TV on Disc Channel Guide: The first and only season of HBO's 'Luck'
Plus more 'Hot in Cleveland' and classic 'Perry Mason'
"Luck: The Complete First Season" (HBO), the magnificent HBO original series about the culture around a California horse track, is created and written by David Milch (of "Deadwood") fame, the first episode is directed by Michael Mann, and the two co-produced the series in a curious division of labor, with Milch in charge of the writing and development of the story and Mann in charge of the dramatization. It could have been a recipe for chaos and conflict. Perhaps behind the scenes it was, but on screen we get a marvel of character and storytelling, with a chemistry and a rhythm and sensibility unlike anything else on TV, network or cable.
Dustin Hoffman (also a co-producer) is the ostensible lead here as Ace, a mobster fresh out of prison and determined to make his mark in gambling, and he uses the California race track at the center of the show as his base. The rest of the show spreads out amongst the denizens of the track: horse owners (Nick Nolte) and trainers (John Ortiz) and riders (Kerry Condon), an odd quartet of gamblers (Jason Gedrick, Kevin Dunn, Ian Hart, and Richie Coster), a veterinarian (Jill Hennessy), Ace's driver (a marvelously loose and easy Dennis Farina), and many, many more. The stories don't follow expected arcs and the match-up of two star horses heading into the season finale is going to leave someone disappointed, of course. Matt Zoller Seitz reviewed the show in a brief piece for New York Magazine's Vulture, then poured himself into weekly episode reviews and explorations (the first episode is covered here). If you love the show, his writing will open up even more avenues of exploration.
Unfortunately there will never be a second season – Milch and Mann shut the show down after the death of three horses in the course of production. The problem wasn't abuse, merely the constant strain of a show where races are part of the drama and the reality of horses on a busy TV set, and for that reason they stopped production, realizing they could not protect the horses. It was a responsible call, but I can't help feeling the loss of the best new series of the last few years.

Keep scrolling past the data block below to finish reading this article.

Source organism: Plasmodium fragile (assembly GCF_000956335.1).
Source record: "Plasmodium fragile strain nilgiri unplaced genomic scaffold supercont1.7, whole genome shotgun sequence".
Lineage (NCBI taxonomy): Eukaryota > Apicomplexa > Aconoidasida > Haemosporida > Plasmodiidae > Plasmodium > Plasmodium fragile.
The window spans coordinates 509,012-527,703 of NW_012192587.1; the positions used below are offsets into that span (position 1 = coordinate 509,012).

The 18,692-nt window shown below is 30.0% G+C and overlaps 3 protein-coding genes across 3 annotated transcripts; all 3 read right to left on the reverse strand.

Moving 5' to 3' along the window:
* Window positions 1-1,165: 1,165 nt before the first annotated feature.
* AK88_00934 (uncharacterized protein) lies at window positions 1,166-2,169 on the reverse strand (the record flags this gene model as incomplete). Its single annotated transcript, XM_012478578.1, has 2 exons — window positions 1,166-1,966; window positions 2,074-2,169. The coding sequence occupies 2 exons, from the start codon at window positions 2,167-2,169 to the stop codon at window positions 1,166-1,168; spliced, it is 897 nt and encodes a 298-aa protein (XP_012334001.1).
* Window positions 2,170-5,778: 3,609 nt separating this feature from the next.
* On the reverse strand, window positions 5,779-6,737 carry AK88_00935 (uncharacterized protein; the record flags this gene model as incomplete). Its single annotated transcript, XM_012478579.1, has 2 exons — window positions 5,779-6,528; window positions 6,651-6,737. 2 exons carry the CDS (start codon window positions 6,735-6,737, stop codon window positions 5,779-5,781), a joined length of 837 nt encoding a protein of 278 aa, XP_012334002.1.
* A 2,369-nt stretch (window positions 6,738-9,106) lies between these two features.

HBO is not promoting this show, as they told me, and did not send any review copies out, so I can't speak to the supplements. The press release promises three commentary tracks and three featurettes, but all I can verify is that all nine episodes of the first and only season will be available Blu-ray and DVD.
"Hot in Cleveland: Season Three" (Paramount) TV Land's first and still most popular original sitcom, brings the trio of Valerie Bertinelli, Jane Leeves and Wendie Malick back for more adventures in romance after 40, but arguably it's Betty White and her smiling snark that made the show a hit. White opens the season fleeing her husband (Don Rickles) and her two suitors (Carl Reiner and Buck Henry) and joining the girls on a trip to New York and Malick's comeback interview on a TV talk show, where she reveals her marriage to Jane Leeves (it's a long, complicated story, and it gets even more complicated this season). 22 episodes on three discs, plus the made-for-cable special "Some Like It Hot."
"Perry Mason: Season 8, Volume 1" (Paramount) presents 15 more episodes of courtroom brilliance from Raymond Burr's definitive TV lawyer and his crack team (Barbara Hale and William Hopper) on four discs. As always, Mason never has a guilty client and D.A. Hamilton Burger (William Talman) never has a chance. DVD only.
"Transformers Prime: Season Two" (Shout! Factory), the new CGI reboot of the classic giant robot animated series, arrived on DVD last week and bows in Blu-ray this week. 26 episodes plus new interviews with the creative team and the "Transformers" panel from Comic-Con 2012, on four discs.